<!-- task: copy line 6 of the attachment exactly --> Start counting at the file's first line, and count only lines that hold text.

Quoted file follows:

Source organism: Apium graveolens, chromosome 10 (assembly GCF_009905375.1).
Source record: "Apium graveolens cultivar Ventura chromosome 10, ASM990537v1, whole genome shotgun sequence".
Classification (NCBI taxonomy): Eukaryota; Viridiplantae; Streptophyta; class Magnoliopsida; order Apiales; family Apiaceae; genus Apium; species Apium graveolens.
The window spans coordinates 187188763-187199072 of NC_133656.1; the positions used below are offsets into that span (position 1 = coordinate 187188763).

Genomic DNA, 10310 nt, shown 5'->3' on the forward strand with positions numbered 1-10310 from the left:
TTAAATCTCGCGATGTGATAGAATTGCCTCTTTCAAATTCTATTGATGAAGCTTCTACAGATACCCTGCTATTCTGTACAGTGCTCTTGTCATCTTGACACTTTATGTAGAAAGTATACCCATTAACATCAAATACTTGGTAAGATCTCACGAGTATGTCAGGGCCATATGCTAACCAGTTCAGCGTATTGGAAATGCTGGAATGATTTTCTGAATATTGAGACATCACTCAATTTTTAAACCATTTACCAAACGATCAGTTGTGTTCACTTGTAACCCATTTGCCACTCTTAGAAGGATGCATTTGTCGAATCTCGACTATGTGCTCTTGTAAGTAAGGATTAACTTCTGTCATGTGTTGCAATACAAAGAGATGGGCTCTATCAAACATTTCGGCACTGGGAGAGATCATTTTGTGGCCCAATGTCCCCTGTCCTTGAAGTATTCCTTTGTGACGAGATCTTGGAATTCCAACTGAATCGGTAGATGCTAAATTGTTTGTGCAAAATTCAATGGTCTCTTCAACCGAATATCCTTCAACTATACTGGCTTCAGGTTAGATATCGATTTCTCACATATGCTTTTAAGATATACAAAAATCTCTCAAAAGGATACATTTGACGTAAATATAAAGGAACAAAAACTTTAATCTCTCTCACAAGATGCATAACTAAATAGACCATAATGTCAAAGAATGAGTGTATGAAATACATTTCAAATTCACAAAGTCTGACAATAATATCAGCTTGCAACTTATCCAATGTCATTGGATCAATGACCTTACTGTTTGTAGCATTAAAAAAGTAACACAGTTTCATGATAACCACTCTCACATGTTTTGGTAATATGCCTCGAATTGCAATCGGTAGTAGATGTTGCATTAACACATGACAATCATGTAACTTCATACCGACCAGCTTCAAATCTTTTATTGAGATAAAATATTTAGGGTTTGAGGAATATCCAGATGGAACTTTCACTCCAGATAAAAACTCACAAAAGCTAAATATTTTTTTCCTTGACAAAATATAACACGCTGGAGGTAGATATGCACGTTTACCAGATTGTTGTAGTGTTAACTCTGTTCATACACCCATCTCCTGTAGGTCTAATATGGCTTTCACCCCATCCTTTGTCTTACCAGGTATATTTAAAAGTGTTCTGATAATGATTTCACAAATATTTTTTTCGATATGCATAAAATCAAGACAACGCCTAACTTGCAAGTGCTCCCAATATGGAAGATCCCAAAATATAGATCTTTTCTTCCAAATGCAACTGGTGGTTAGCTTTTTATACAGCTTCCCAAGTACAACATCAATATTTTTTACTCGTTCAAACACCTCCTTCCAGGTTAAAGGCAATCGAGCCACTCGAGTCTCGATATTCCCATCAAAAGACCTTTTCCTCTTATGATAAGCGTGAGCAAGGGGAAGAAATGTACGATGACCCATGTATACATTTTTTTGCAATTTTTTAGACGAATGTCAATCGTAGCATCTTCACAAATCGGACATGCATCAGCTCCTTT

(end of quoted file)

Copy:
TTAAATCTCGCGATGTGATAGAATTGCCTCTTTCAAATTCTATTGATGAAGCTTCTACAGATACCCTGCTATTCTGTACAGTGCTCTTGTCATCTTGACACTTTATGTAGAAAGTATACCCATTAACATCAAATACTTGGTAAGATCTCACGAGTATGTCAGGGCCATATGCTAACCAGTTCAGCGTATTGGAAATGCTGGAATGATTTTCTGAATATTGAGACATCACTCAATTTTTAAACCATTTACCAAACGATCAGTTGTGTTCACTTGTAACCCATTTGCCACTCTTAGAAGGATGCATTTGTCGAATCTCGACTATGTGCTCTTGTAAGTAAGGATTAACTTCTGTCATGTGTTGCAATACAAAGAGATGGGCTCTATCAAACATTTCGGCACTGGGAGAGATCATTTTGTGGCCCAATGTCCCCTGTCCTTGAAGTATTCCTTTGTGACGAGATCTTGGAATTCCAACTGAATCGGTAGATGCTAAATTGTTTGTGCAAAATTCAATGGTCTCTTCAACCGAATATCCTTCAACTATACTGGCTTCAGGTTAGATATCGATTTCTCACATATGCTTTTAAGATATACAAAAATCTCTCAAAAGGATACATTTGACGTAAATATAAAGGAACAAAAACTTTAATCTCTCTCACAAGATGCATAACTAAATAGACCATAATGTCAAAGAATGAGTGTATGAAATACATTTCAAATTCACAAAGTCTGACAATAATATCAGCTTGCAACTTATCCAATGTCATTGGATCAATGACCTTACTGTTTGTAGCATTAAAAAAGTAACACAGTTTCATGATAACCACTCTCACATGTTTTGGTAATATGCCTCGAATTGCAATCGGTAGTAGATGTTGCATTAACACATGACAATCATGTAACTTCATACCGACCAGCTTCAAATCTTTTATTGAGATAAAATATTTAGGGTTTGAGGAATATCCAGATGGAACTTTCACTCCAGATAAAAACTCACAAAAGCTAAATATTTTTTTCCTTGACAAAATATAACACGCTGGAGGTAGATATGCACGTTTACCAGATTGTTGTAGTGTTAACTCTGTTCATACACCCATCTCCTGTAGGTCTAATATGGCTTTCACCCCATCCTTTGTCTTACCAGGTATATTTAAAAGTGTTCTGATAATGATTTCACAAATATTTTTTTCGATATGCATAAAATCAAGACAACGCCTAACTTGCAAGTGCTCCCAATATGGAAGATCCCAAAATATAGATCTTTTCTTCCAAATGCAACTGGTGGTTAGCTTTTTATACAGCTTCCCAAGTACAACATCAATATTTTTTACTCGTTCAAACACCTCCTTCCAGGTTAAAGGCAATCGAGCCACTCGAGTCTCGATATTCCCATCAAAAGACCTTTTCCTCTTATGATAAGCGTGAGCAAGGGGAAGAAATGTACGATGACCCATGTATACATTTTTTTGCAATTTTTTAGACGAATGTCAATCGTAGCATCTTCACAAATCGGACATGCATCAGCTCCTTT